US COVID cases and hospitalizations are rising again and are now trending at the highest levels seen this summer, as the BA.5 omicron subvariant becomes dominant.
BA.5 is understood to be the most transmissible variant to emerge in the pandemic and to have an ability to break through vaccination and cause reinfection. BA.5 accounted for more than 53% of global cases sequenced in the week through July 10, according to the World Health Organization, up from 51% a week earlier.
The WHO’s weekly epidemiological update found the US had the world’s highest number of new cases. That’s an ominous sign as case numbers are widely held to be undercounted, given how many people are testing at home and not sending the data anywhere for collection. US President Joe Biden tested positive on Thursday and on Friday was said to have seen improvement in his mild symptoms.
Biden’s infection serves as a reminder to the nation that the pandemic is not over, even if many, perhaps most, Americans are behaving as if it is and have long eschewed the public safety measures that were widely followed in the first two years.
Biden, who is working from the White House residence in isolation, is taking Paxlovid, the antiviral developed by Pfizer PFE,
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Also see: Biden administration plans to create new HHS division to lead pandemic response
The White House outlined a strategy last week to combat BA.5, centered around expanding access to vaccines, treatments, tests and other tools, emphasizing the need for older people and the immunocompromised to get a second booster.
But messaging from public health agencies has become more muted in recent months and the vaccine program has slowed considerably (see latest numbers below).
Meanwhile, the daily average for new US cases stood at 128,513 on Thursday, according to a New York Times tracker, up 19% from two weeks ago.
The daily average for hospitalizations rose to 42,449, up 18% in two weeks. The daily average for deaths is up 34% to 437.
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Other COVID-19 news you should know about:
• A third-party auditor will review the New York state government’s response to the COVID-19 pandemic, including efforts by the administration of the previous governor, Andrew Cuomo, to downplay the number of deaths of nursing-home residents, the Associated Press reported . The state plans to select an auditor, who would have until late 2023 to deliver a final report, under a timeline released Tuesday by the office of current Gov. Kathy Hochul, like Cuomo a Democrat. Initial findings are expected in May.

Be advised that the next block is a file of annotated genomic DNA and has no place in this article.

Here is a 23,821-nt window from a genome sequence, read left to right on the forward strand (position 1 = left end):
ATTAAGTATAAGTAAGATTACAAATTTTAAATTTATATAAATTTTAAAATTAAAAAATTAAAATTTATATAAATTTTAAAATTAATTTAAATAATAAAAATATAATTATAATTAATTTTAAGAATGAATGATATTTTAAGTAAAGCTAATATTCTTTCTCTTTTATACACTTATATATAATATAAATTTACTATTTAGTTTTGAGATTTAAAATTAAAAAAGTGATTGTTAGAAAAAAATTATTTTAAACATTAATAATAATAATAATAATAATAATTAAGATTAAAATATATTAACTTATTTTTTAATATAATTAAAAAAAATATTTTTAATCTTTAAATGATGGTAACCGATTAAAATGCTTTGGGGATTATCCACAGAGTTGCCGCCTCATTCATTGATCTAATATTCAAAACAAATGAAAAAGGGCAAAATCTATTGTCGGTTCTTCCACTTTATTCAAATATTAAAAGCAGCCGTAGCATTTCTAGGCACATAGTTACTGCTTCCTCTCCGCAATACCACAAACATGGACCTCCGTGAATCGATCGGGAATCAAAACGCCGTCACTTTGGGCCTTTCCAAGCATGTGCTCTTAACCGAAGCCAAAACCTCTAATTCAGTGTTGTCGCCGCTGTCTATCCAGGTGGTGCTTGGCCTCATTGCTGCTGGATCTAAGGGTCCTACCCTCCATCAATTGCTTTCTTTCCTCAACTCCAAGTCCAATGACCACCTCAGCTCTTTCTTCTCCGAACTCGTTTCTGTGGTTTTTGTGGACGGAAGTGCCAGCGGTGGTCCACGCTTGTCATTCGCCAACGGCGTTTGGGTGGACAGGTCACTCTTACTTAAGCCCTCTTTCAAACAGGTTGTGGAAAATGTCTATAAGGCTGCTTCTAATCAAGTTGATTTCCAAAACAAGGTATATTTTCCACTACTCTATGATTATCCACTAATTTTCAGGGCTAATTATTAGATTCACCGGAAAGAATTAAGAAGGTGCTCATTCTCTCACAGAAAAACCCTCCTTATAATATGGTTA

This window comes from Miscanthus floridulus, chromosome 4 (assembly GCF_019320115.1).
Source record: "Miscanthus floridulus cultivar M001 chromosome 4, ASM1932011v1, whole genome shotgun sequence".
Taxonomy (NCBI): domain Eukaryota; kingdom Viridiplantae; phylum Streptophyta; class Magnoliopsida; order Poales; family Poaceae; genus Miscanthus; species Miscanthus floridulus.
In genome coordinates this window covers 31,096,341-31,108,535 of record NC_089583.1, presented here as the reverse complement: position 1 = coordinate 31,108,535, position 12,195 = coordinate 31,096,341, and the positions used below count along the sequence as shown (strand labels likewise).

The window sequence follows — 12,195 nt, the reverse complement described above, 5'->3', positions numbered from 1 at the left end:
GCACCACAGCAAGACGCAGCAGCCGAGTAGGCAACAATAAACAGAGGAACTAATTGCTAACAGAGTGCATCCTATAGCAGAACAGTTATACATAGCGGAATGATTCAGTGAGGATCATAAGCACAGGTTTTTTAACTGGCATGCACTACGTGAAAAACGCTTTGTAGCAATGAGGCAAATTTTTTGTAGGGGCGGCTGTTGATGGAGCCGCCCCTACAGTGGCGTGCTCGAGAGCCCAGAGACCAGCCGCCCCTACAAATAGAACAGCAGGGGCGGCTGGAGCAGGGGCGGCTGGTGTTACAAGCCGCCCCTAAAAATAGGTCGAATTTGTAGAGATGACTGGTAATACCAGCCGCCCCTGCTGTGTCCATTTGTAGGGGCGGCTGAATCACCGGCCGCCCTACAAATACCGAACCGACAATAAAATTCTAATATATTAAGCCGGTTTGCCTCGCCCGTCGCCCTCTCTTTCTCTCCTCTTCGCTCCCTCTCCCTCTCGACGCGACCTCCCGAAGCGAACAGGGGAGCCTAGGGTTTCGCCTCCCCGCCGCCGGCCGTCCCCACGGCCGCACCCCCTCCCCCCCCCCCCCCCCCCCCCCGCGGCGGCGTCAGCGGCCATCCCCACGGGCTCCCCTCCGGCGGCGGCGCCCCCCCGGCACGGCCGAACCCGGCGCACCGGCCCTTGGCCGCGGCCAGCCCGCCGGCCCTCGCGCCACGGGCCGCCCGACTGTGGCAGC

• The spread of monkeypox in the US could represent the dawn of a new sexually transmitted disease, although some health officials say the virus that causes pimple-like bumps may yet be contained before it gets firmly established, the AP reported separately. More than 2,400 US cases have been reported so far as part of an international outbreak that started two months ago. The disease is rapidly replacing the coronavirus as a health topic.
See: Do kids still get polio vaccines? Is polio airborne? What you need to know.
• Extreme heat in China this week is making the country’s zero-COVID policy more difficult to implement, CNN reported. Frontline healthcare workers are bearing the brunt of the burden, with some collapsing from heat stroke, the network reported. Adding to the burden of surging temperatures, many frontline workers are required to wear full hazmat suits that cause sweat to pool. China is among the many countries currently suffering record temperatures.
• New Zealanders are dying from COVID-19 at record rates as the country battles a new wave of the omicron strain that is particularly affecting the older population, Reuters reported. There were 151 deaths from COVID in the week through July 16, compared with 115 in the previous worst week for fatalities in March, according to Health Ministry data. In the latest 24 hours, 26 people died from COVID, all aged over 60, the ministry said in a statement on Friday.
Here’s what the numbers say
The global tally of confirmed cases of COVID-19 topped 56.38 million on Friday, while the death toll rose above 6.38 million, according to data aggregated by Johns Hopkins University.
The US leads the world with 90.2 million cases and 1,026,347 fatalities.
The Centers for Disease Control and Prevention’s tracker shows that 222.9 million people living in the US are fully vaccinated, equal to 67.2% of the total population. But just 107.5 million have had a first booster, equal to 48.2% of the vaccinated population.
Just 19 million of the people 50 years old and over who are eligible for a second booster have had one, equal to 29.7% of those who had a first booster.